ttempts to build bridges with pro-democracy movement; 650.000 Sudanese children at risk of severe malnutrition; Sudanese government offers contribution to solve conflict in Ethiopia; Authorities take newspaper and bar association to court; Kenya workers suffer abuses and violation of rights; UNSC renews mandate for inspection of vessels along Libyan coast; Greek Migration minister accuses EU of using external border states as “refugee parking lots”; Refugee and migrant population down by 50% in Greece since last year; ECJ rules against Hungarian asylum law; Czech and Austrian border guards to renew checks on border with Slovakia; Pope Francis calls for support to migrants as Italy elects far right wing government; What do the Italian elections imply for EU migration policy?; and 97 asylum seekers dead after Lebanese boat capsizes.
The signature of the Joint Roadmap on Asylum and Migration by the European Parliament and Council heralds a busy legislative period that could have significant and lasting impact, not only on legislation, but on the direction European Asylum and migration law takes in the future. The proposed large overhaul of the Common European Asylum System (CEAS) seems unlikely to pass in time and the Czech Council presidency is attempting to pass smaller, more consensual pieces of legislation; but according to critics also more problematic in their implications such as the instrumentalization regulation.This regulation, according to some, would make permanently accessible emergency opt out mechanisms, weakening EU asylum law and the international asylum system as a whole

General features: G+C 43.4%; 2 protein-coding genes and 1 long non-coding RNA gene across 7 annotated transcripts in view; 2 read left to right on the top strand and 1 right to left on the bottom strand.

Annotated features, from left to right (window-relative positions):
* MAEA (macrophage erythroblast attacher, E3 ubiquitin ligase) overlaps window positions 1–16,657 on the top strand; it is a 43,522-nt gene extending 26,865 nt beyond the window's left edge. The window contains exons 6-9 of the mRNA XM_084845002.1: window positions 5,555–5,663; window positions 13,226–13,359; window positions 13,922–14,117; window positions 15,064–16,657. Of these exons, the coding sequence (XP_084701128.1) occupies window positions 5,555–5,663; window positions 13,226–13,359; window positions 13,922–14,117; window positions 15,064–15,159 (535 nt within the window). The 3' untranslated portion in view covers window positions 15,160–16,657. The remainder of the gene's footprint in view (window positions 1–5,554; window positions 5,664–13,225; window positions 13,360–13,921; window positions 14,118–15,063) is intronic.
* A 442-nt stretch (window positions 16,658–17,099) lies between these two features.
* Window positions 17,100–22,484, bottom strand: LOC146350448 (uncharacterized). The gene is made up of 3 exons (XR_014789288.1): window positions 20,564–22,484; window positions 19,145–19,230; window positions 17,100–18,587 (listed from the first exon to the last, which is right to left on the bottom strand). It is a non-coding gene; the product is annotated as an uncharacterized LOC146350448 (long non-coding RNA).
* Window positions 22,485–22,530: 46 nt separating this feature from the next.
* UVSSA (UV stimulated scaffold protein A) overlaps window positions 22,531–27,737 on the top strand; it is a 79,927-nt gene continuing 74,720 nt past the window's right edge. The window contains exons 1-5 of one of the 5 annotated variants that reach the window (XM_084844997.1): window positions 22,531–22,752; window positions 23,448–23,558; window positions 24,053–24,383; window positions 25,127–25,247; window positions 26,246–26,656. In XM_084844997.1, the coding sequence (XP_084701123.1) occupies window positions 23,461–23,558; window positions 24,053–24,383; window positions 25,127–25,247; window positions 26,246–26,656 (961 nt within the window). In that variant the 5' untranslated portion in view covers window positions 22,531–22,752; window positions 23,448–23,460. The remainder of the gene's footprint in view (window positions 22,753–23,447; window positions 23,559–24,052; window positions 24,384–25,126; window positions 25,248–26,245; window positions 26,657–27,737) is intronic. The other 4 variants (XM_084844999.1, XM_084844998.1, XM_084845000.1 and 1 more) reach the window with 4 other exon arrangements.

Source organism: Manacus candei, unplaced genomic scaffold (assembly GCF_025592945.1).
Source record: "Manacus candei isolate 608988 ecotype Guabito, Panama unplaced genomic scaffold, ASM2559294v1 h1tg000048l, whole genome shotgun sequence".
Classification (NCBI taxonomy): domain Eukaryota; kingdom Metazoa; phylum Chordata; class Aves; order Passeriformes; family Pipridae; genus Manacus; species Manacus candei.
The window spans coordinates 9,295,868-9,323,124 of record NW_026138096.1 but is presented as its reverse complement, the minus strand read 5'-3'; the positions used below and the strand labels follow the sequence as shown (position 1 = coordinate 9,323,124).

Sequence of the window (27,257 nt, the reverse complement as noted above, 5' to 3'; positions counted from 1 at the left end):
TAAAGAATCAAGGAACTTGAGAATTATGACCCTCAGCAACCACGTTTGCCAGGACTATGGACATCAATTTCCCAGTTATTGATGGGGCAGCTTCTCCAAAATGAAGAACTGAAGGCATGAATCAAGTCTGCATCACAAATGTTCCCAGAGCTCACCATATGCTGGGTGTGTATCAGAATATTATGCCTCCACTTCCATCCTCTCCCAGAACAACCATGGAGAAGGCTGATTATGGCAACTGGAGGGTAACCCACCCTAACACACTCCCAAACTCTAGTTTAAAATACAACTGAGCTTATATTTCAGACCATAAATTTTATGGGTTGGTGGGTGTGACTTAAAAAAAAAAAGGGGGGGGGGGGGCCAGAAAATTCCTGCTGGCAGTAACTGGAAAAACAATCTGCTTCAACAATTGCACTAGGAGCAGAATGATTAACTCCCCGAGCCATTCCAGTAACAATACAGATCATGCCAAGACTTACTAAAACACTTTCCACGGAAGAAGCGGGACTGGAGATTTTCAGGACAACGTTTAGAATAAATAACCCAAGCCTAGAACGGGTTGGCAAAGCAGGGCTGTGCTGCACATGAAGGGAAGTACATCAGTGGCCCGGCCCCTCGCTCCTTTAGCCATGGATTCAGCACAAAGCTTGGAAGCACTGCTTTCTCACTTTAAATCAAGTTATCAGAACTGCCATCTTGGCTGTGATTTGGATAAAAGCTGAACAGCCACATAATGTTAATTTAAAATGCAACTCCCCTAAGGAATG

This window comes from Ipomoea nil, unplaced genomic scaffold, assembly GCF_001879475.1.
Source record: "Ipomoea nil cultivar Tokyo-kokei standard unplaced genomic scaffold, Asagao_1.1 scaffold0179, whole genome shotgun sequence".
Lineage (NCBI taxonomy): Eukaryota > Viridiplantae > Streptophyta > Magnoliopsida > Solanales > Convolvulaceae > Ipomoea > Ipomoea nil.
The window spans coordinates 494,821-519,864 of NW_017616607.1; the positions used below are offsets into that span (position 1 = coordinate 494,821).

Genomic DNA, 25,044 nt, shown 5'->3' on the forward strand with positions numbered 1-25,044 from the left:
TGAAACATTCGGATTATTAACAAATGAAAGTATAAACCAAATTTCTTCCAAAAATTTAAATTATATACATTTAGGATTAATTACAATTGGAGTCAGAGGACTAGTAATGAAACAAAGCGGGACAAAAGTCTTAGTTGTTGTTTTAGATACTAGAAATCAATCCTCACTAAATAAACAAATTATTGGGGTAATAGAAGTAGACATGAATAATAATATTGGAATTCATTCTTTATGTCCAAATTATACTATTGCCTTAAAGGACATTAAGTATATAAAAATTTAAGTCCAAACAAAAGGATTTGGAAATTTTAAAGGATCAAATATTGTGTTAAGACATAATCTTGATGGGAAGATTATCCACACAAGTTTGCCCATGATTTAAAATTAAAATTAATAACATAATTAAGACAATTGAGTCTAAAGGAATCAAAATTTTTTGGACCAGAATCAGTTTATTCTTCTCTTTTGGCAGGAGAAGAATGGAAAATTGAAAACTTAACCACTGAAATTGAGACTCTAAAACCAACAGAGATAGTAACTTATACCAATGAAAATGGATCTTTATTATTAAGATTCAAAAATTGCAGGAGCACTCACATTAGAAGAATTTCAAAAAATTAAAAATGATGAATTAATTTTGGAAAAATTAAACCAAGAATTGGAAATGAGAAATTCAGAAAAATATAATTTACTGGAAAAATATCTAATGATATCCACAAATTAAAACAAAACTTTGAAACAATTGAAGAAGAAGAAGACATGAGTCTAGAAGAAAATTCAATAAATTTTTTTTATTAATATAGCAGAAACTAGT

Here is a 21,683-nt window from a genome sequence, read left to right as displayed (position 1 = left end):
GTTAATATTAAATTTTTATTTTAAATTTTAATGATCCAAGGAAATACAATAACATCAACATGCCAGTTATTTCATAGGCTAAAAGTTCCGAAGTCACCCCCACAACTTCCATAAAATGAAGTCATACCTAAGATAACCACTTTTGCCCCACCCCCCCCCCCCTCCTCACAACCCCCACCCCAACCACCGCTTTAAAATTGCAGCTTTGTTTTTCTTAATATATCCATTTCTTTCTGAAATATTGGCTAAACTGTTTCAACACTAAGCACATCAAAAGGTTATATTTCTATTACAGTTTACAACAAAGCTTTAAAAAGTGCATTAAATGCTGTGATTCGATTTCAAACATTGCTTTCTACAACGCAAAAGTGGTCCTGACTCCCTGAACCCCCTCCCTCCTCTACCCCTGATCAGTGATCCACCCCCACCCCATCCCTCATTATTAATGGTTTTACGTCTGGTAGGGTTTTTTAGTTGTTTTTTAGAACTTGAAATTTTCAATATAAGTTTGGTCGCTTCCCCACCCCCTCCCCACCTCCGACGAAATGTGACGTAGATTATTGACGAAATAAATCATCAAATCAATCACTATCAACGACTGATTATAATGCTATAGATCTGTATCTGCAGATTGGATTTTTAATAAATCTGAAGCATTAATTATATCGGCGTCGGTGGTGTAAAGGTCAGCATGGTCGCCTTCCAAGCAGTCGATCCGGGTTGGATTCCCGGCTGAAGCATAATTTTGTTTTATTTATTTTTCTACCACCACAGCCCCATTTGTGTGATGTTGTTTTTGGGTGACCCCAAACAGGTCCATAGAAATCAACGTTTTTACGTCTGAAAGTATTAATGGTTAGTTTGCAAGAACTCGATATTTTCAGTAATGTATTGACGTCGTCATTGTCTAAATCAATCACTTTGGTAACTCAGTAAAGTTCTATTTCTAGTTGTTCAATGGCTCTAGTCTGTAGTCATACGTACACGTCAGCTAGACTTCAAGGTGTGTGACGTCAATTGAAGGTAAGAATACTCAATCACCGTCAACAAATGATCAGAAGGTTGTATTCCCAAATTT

EEPA is sincerely grateful for the donation by the Marga Klompé Stichting (Marga Klompé Foundation) for their generous donation in support of EEPA’s work. The donation will be used to further EEPA’s work to combat human trafficking.